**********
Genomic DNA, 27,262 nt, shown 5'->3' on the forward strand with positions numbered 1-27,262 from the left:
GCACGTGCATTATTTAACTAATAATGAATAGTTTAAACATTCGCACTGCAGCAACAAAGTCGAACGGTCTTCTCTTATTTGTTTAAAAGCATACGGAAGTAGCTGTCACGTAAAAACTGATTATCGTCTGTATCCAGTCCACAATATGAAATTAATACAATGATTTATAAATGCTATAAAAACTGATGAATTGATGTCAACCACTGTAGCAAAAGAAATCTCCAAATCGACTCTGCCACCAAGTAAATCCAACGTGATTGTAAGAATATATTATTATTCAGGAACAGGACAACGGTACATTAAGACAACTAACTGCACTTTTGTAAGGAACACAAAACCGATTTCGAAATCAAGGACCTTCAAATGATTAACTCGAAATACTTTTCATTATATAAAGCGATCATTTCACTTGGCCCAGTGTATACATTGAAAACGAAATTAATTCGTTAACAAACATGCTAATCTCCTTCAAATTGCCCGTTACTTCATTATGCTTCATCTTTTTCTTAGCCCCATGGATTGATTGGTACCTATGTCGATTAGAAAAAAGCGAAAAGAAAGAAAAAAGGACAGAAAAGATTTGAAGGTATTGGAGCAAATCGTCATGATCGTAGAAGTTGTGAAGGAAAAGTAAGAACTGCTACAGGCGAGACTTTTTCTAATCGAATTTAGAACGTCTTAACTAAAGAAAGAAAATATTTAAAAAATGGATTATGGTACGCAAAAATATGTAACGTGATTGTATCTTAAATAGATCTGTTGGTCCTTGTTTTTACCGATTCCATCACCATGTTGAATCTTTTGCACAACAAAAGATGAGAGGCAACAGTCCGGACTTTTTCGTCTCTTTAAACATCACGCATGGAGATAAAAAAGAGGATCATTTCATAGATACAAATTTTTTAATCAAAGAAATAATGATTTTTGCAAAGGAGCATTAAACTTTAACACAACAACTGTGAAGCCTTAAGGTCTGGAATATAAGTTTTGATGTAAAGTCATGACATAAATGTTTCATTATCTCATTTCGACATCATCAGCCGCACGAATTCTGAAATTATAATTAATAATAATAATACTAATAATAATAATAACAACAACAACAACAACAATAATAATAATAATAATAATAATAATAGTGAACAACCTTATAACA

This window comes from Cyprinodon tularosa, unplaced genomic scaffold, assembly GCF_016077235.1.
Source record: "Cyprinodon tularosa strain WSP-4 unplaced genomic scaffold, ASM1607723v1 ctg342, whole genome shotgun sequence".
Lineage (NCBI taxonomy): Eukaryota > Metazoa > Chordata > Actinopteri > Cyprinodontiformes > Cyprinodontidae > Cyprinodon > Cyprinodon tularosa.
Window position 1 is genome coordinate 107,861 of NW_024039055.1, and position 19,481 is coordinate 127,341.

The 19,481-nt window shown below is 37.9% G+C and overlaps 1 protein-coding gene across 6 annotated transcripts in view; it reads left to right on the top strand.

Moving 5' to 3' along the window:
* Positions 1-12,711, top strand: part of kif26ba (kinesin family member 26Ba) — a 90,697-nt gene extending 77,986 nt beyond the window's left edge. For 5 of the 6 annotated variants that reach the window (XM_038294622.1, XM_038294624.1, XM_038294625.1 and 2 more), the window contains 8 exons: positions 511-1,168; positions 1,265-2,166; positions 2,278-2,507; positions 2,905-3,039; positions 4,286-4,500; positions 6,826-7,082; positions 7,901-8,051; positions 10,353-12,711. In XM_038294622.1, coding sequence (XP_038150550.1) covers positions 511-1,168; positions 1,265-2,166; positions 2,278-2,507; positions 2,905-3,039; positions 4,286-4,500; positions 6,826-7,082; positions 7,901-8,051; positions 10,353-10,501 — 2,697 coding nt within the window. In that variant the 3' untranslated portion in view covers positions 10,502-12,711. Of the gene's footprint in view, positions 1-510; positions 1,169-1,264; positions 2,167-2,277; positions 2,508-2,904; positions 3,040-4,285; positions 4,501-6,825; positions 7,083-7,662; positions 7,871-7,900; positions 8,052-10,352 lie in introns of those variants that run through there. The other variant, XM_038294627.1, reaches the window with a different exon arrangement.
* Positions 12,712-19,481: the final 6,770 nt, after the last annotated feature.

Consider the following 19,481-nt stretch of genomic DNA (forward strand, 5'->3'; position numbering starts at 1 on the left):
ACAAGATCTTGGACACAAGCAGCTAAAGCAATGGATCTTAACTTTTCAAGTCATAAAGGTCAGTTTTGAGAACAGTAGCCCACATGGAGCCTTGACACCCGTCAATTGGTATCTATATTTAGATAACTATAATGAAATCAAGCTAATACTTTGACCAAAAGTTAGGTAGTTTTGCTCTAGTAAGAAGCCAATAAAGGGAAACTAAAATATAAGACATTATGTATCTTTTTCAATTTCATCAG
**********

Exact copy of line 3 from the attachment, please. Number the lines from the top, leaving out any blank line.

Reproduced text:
This window comes from Cyprinodon tularosa, unplaced genomic scaffold, assembly GCF_016077235.1.